Books keep pouring in, and I try to write about the best of them, since many of us gain comfort, as well as knowledge, from books. Many that I read are purely informational. Then there are some that are mixes of stories intertwined with tips and resources for handing the situations most of us as caregivers or people facing dementia are faced with.
Deep down, however, I'm partial to stories told by real people who are going through similar situations that I've been through. Especially in this age of the Internet, where most of us can go to sites like ouralzheimers.com, or other disease specific sites, and find information about stages of a disease or new drugs on the horizon, I feel quite comfortable with my chances of getting good, factual information, or a least guidance on finding what I need. What I can't get enough of, however, is personal stories.
I was contacted by an the people at The Healing Project, located at www.thehealingproject.org, who asked me to read two of their books they thought I'd be interested in. I agree and they sent them to me. These books are part of the "Voices of" series, which includes, so far, books on alcoholism, autism, breast cancer and lung cancer, as well as caregiving and Alzheimer's. When Voices of Caregiving and Voices of Alzheimer's arrived, I casually put them in my ever growing pile to wait for their turn. However, they kept beckoning to me.
Finally, I cracked one open ahead of its turn, just for a peek. As an English major who cut her teeth on books, each physical book is a unique experience for me. I like to feel the heft of a book, flip through it, have a relationship with it, even before I begin to read it.
What a sucker I was for these books. I read each story, intending to put the book down after just one story, and get back to it later. But, like when I munch potato chips, I kept wanting just one more. Each story is about three pages in length, and I believe that is part of the power. The writers don't tell the whole story of their experience. They concentrate on one significant element, and relate it well.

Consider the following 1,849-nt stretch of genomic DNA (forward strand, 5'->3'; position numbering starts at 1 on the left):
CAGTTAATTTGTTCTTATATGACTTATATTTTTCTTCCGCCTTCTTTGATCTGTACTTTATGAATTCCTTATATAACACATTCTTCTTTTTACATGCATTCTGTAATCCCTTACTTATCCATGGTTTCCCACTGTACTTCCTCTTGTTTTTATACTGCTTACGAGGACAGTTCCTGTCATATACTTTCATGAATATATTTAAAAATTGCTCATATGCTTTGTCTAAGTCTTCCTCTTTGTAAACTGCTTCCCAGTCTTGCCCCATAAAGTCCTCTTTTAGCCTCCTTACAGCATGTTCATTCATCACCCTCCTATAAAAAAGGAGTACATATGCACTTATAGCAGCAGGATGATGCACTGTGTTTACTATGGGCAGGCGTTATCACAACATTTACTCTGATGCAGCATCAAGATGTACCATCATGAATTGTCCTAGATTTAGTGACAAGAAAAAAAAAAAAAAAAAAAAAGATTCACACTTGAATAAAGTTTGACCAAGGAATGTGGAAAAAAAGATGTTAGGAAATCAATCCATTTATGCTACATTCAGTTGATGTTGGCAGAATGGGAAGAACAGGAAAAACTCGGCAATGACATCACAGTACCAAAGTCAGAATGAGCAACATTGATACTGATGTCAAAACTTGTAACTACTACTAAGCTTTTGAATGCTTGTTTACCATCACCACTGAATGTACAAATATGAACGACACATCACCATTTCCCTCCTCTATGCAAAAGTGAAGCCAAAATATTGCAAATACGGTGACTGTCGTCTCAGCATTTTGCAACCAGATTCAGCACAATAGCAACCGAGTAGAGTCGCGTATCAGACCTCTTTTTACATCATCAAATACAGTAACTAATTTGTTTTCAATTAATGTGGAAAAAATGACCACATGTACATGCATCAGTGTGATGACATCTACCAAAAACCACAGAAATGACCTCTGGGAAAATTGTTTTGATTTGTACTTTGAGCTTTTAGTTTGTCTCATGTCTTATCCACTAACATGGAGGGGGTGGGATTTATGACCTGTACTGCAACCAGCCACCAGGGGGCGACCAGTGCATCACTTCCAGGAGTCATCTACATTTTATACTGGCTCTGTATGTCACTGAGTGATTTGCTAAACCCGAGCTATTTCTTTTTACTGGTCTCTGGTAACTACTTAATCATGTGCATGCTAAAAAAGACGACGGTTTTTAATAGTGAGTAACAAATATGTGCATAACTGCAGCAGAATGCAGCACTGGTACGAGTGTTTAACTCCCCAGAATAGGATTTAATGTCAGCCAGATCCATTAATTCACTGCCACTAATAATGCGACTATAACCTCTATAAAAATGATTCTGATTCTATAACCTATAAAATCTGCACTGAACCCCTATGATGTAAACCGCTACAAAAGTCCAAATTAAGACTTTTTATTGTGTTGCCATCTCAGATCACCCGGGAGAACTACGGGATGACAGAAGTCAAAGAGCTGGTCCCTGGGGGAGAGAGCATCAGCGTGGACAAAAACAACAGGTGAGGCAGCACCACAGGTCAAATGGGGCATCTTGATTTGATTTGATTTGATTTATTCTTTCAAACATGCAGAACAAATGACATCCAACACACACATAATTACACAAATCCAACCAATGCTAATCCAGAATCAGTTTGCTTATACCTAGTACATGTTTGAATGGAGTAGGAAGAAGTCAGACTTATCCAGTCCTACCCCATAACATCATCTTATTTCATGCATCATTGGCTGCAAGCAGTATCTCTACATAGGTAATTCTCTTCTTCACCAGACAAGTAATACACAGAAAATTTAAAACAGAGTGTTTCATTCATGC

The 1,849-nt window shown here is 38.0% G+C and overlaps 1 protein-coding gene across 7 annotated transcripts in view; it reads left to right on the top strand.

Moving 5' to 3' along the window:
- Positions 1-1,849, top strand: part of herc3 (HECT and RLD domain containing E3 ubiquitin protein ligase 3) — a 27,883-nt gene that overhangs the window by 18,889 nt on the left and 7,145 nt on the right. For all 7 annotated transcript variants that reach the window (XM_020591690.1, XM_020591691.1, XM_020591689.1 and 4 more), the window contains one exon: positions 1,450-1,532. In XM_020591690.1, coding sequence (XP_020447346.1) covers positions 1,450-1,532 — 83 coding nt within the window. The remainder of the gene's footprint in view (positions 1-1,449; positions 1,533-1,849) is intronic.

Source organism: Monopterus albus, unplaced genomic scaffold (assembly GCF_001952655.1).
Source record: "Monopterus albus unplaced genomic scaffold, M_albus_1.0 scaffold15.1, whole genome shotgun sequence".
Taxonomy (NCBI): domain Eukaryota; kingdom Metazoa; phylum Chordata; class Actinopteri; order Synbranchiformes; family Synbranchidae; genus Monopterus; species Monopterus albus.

In the "Voices of Alzheimer's" book, a woman tells of the process of readying her husband of 60 years for his trip to the nursing home, where he will live. She can no longer care for him alone, and her children are worried about her health and safety. The poignancy and power of those few pages is stunning.
Of course there are so many more. A daughter tells of her frustration with her dad's repeating himself constantly, as she takes him for a doctor check for his prostate cancer. She's frustrated that he keeps forgetting that he has prostate cancer. She frustrated about the options for his care, and that he can't really help her decide. Her breaking heart bleeds right through her words.
In the "Voices of Caregiving" book, a youngish woman tells of how she stops her husband, once a Green Beret, from committing suicide. The economy of words in this story, as in the others, showcases great writing and editing. Some of the writers are professional wordsmiths, while others are nurses, social workers, artists, housewives. It matters not what they do in their work-a-day world, other than that they are caregivers for loved ones who need them.
Each brief story is powerfully told with an impressive economy of words. Both books are well worth reading. To top it off, the profit from each book purchased from the "Voices of" series goes to The Healing Project, a not-for-profit organization dedicated to creating a community of support for those challenged with chronic and life-threatening illnesses.
The books are available online, from their Web site and at most bookstores.
Published On: December 22, 2008